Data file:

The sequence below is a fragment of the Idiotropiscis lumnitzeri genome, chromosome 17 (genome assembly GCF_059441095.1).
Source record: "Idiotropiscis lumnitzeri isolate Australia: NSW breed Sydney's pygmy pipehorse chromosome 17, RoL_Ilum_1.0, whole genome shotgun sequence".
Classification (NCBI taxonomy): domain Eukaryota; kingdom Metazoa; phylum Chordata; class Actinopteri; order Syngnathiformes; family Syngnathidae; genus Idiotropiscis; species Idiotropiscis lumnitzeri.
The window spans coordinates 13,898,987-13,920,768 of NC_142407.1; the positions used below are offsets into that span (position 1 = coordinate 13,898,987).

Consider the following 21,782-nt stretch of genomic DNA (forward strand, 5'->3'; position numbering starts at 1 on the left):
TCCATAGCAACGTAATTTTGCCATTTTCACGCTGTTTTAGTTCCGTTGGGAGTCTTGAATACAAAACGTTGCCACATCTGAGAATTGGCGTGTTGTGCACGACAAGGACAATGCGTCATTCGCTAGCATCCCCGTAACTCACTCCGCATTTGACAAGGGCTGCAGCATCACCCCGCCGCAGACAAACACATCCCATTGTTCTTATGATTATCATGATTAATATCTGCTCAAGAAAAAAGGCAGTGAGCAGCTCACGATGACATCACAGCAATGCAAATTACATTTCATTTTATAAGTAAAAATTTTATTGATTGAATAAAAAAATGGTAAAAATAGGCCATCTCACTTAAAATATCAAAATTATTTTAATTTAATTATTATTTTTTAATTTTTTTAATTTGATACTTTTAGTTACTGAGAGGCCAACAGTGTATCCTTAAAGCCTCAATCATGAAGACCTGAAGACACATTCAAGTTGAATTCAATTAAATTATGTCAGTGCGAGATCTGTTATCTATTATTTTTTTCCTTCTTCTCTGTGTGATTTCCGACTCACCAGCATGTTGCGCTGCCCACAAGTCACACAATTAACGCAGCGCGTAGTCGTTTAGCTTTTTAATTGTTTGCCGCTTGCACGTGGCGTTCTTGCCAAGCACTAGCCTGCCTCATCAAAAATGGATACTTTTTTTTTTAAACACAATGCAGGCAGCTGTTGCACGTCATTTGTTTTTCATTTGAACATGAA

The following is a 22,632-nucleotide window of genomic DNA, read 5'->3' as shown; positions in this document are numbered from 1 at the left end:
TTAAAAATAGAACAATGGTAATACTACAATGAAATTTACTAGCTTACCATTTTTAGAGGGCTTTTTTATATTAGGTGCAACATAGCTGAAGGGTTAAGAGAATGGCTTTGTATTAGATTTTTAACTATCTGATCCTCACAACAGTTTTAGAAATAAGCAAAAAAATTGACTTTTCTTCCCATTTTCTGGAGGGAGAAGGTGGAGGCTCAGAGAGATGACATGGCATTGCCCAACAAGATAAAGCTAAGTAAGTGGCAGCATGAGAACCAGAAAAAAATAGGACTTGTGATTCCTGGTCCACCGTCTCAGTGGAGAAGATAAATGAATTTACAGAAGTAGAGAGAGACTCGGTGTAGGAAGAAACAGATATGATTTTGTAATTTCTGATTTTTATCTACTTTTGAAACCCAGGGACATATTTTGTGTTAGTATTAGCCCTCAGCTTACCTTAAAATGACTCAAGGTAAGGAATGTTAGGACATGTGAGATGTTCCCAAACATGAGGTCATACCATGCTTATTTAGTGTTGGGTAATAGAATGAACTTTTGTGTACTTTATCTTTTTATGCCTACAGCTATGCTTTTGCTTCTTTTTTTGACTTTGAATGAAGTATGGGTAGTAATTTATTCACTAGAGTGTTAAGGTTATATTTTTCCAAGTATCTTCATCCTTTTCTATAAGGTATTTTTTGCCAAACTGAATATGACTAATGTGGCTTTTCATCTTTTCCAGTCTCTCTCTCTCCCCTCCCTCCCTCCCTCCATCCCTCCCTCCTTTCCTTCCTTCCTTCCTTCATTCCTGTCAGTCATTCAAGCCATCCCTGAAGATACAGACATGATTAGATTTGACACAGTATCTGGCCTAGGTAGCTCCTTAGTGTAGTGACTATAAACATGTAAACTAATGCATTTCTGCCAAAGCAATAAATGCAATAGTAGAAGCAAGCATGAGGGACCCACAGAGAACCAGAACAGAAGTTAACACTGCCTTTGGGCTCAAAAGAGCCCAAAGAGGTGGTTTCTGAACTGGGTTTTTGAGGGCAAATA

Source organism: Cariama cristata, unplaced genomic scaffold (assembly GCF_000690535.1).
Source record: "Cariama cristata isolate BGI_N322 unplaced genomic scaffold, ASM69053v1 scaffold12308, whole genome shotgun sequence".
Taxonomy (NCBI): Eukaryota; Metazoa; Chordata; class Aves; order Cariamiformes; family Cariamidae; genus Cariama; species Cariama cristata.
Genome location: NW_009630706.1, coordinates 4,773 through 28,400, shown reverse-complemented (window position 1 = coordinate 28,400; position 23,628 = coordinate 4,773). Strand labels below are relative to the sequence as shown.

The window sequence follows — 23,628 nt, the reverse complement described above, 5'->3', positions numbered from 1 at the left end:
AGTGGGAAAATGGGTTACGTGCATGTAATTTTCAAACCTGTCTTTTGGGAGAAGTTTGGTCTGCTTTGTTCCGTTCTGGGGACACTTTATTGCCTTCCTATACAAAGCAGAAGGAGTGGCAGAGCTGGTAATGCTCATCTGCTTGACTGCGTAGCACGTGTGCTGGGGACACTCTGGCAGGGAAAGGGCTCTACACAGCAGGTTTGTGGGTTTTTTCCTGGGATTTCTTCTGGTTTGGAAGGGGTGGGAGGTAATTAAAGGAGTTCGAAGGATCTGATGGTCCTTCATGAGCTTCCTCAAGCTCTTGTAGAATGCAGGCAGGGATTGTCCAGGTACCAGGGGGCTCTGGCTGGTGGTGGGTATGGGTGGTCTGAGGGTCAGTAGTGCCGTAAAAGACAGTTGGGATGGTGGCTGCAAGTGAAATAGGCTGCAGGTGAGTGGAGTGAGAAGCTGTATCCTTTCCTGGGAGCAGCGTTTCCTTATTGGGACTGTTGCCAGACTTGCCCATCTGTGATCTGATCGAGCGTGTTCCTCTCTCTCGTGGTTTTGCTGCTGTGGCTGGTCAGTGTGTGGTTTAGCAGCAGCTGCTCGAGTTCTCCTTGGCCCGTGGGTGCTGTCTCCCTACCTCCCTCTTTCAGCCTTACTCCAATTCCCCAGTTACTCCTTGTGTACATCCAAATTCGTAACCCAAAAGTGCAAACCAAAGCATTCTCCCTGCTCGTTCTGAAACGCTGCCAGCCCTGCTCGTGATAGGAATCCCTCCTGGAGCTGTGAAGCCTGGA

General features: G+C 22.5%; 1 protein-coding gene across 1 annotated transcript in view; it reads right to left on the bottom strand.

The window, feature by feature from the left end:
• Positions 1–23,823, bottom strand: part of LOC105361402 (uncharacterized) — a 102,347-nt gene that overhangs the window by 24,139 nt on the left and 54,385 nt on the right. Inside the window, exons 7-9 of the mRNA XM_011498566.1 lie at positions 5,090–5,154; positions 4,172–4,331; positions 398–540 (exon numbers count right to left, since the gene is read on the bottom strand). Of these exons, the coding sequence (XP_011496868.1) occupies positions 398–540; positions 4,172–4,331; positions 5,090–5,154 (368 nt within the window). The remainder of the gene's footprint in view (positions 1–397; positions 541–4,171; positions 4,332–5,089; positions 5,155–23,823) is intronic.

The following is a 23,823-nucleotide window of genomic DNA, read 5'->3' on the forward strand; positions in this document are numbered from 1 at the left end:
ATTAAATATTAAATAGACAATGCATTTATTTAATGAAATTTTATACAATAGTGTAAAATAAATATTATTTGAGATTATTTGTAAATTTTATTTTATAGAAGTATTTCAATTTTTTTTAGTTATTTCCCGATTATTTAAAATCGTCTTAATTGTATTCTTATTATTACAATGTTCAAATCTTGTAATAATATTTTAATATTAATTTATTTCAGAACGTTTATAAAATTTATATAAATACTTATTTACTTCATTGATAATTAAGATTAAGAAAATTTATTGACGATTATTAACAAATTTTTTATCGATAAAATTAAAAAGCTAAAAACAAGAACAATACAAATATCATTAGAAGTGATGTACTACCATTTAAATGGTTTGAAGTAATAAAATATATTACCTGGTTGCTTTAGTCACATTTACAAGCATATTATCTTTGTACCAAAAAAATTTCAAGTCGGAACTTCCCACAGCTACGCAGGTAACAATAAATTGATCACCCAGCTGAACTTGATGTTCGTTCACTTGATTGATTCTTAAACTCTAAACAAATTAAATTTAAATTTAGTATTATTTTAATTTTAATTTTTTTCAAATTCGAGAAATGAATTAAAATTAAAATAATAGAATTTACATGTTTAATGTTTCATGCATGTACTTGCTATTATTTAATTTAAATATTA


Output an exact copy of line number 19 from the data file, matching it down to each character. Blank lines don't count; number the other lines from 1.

ATTAAATATTAAATAGACAATGCATTTATTTAATGAAATTTTATACAATAGTGTAAAATAAATATTATTTGAGATTATTTGTAAATTTTATTTTATAGAAGTATTTCAATTTTTTTTAGTTATTTCCCGATTATTTAAAATCGTCTTAATTGTATTCTTATTATTACAATGTTCAAATCTTGTAATAATATTTTAATATTAATTTATTTCAGAACGTTTATAAAATTTATATAAATACTTATTTACTTCATTGATAATTAAGATTAAGAAAATTTATTGACGATTATTAACAAATTTTTTATCGATAAAATTAAAAAGCTAAAAACAAGAACAATACAAATATCATTAGAAGTGATGTACTACCATTTAAATGGTTTGAAGTAATAAAATATATTACCTGGTTGCTTTAGTCACATTTACAAGCATATTATCTTTGTACCAAAAAAATTTCAAGTCGGAACTTCCCACAGCTACGCAGGTAACAATAAATTGATCACCCAGCTGAACTTGATGTTCGTTCACTTGATTGATTCTTAAACTCTAAACAAATTAAATTTAAATTTAGTATTATTTTAATTTTAATTTTTTTCAAATTCGAGAAATGAATTAAAATTAAAATAATAGAATTTACATGTTTAATGTTTCATGCATGTACTTGCTATTATTTAATTTAAATATTA